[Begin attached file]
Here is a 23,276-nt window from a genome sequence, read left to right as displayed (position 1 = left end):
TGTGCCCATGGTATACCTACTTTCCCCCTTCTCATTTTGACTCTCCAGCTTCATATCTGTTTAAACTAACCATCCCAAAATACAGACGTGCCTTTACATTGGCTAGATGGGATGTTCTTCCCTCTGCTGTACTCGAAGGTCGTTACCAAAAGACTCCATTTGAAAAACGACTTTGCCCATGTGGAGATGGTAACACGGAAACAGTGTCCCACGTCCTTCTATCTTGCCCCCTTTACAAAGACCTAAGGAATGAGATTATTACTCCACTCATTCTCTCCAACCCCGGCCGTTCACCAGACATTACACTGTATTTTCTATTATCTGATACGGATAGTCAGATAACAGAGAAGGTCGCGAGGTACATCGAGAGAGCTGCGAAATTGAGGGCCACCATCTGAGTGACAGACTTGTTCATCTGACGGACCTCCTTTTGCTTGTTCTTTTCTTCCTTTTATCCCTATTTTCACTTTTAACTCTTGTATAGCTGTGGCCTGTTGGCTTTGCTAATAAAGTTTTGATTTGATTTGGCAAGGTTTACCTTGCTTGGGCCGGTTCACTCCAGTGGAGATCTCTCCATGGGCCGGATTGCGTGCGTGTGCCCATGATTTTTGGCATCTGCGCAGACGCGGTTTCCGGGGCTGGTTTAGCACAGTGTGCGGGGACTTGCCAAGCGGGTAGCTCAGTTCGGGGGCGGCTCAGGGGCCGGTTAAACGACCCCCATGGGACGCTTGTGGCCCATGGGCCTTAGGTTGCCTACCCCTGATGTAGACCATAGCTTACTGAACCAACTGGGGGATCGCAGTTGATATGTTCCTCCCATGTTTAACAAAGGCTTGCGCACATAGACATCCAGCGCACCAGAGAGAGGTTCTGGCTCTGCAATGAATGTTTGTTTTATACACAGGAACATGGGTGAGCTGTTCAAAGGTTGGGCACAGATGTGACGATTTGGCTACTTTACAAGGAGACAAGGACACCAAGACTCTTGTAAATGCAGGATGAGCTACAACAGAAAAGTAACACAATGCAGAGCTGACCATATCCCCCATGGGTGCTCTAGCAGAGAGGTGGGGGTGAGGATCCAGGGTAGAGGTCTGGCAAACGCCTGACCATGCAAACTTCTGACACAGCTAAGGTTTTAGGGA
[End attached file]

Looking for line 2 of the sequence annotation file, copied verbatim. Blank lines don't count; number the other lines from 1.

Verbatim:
TGTGCCCATGGTATACCTACTTTCCCCCTTCTCATTTTGACTCTCCAGCTTCATATCTGTTTAAACTAACCATCCCAAAATACAGACGTGCCTTTACATTGGCTAGATGGGATGTTCTTCCCTCTGCTGTACTCGAAGGTCGTTACCAAAAGACTCCATTTGAAAAACGACTTTGCCCATGTGGAGATGGTAACACGGAAACAGTGTCCCACGTCCTTCTATCTTGCCCCCTTTACAAAGACCTAAGGAATGAGATTATTACTCCACTCATTCTCTCCAACCCCGGCCGTTCACCAGACATTACACTGTATTTTCTATTATCTGATACGGATAGTCAGATAACAGAGAAGGTCGCGAGGTACATCGAGAGAGCTGCGAAATTGAGGGCCACCATCTGAGTGACAGACTTGTTCATCTGACGGACCTCCTTTTGCTTGTTCTTTTCTTCCTTTTATCCCTATTTTCACTTTTAACTCTTGTATAGCTGTGGCCTGTTGGCTTTGCTAATAAAGTTTTGATTTGATTTGGCAAGGTTTACCTTGCTTGGGCCGGTTCACTCCAGTGGAGATCTCTCCATGGGCCGGATTGCGTGCGTGTGCCCATGATTTTTGGCATCTGCGCAGACGCGGTTTCCGGGGCTGGTTTAGCACAGTGTGCGGGGACTTGCCAAGCGGGTAGCTCAGTTCGGGGGCGGCTCAGGGGCCGGTTAAACGACCCCCATGGGACGCTTGTGGCCCATGGGCCTTAGGTTGCCTACCCCTGATGTAGACCATAGCTTACTGAACCAACTGGGGGATCGCAGTTGATATGTTCCTCCCATGTTTAACAAAGGCTTGCGCACATAGACATCCAGCGCACCAGAGAGAGGTTCTGGCTCTGCAATGAATGTTTGTTTTATACACAGGAACATGGGTGAGCTGTTCAAAGGTTGGGCACAGATGTGACGATTTGGCTACTTTACAAGGAGACAAGGACACCAAGACTCTTGTAAATGCAGGATGAGCTACAACAGAAAAGTAACACAATGCAGAGCTGACCATATCCCCCATGGGTGCTCTAGCAGAGAGGTGGGGGTGAGGATCCAGGGTAGAGGTCTGGCAAACGCCTGACCATGCAAACTTCTGACACAGCTAAGGTTTTAGGGA